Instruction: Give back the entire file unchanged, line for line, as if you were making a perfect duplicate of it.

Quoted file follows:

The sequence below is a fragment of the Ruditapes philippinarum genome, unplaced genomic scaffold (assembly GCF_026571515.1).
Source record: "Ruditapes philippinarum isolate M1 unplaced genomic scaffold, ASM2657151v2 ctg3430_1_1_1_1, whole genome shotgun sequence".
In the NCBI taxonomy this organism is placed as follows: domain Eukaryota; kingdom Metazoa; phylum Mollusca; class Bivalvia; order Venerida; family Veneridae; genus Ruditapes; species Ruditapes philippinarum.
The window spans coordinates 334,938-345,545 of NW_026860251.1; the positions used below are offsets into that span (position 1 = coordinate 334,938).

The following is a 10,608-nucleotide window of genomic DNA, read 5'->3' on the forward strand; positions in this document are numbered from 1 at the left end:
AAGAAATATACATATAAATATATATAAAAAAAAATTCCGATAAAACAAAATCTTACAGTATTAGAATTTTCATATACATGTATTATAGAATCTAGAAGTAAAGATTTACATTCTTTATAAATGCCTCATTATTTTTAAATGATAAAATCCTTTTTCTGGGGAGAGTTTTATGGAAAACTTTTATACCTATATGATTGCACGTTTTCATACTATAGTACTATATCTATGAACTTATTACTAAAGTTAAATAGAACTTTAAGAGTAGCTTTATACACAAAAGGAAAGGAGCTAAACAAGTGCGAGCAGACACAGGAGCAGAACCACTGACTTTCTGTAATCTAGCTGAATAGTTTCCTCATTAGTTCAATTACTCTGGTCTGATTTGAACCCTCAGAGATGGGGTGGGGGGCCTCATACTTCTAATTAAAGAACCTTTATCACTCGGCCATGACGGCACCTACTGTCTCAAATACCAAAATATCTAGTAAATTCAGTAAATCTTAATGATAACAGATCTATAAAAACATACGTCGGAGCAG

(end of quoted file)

The sequence below is a fragment of the Ruditapes philippinarum genome, unplaced genomic scaffold (assembly GCF_026571515.1).
Source record: "Ruditapes philippinarum isolate M1 unplaced genomic scaffold, ASM2657151v2 ctg3430_1_1_1_1, whole genome shotgun sequence".
In the NCBI taxonomy this organism is placed as follows: domain Eukaryota; kingdom Metazoa; phylum Mollusca; class Bivalvia; order Venerida; family Veneridae; genus Ruditapes; species Ruditapes philippinarum.
The window spans coordinates 334,938-345,545 of NW_026860251.1; the positions used below are offsets into that span (position 1 = coordinate 334,938).

The following is a 10,608-nucleotide window of genomic DNA, read 5'->3' on the forward strand; positions in this document are numbered from 1 at the left end:
AAGAAATATACATATAAATATATATAAAAAAAAATTCCGATAAAACAAAATCTTACAGTATTAGAATTTTCATATACATGTATTATAGAATCTAGAAGTAAAGATTTACATTCTTTATAAATGCCTCATTATTTTTAAATGATAAAATCCTTTTTCTGGGGAGAGTTTTATGGAAAACTTTTATACCTATATGATTGCACGTTTTCATACTATAGTACTATATCTATGAACTTATTACTAAAGTTAAATAGAACTTTAAGAGTAGCTTTATACACAAAAGGAAAGGAGCTAAACAAGTGCGAGCAGACACAGGAGCAGAACCACTGACTTTCTGTAATCTAGCTGAATAGTTTCCTCATTAGTTCAATTACTCTGGTCTGATTTGAACCCTCAGAGATGGGGTGGGGGGCCTCATACTTCTAATTAAAGAACCTTTATCACTCGGCCATGACGGCACCTACTGTCTCAAATACCAAAATATCTAGTAAATTCAGTAAATCTTAATGATAACAGATCTATAAAAACATACGTCGGAGCAG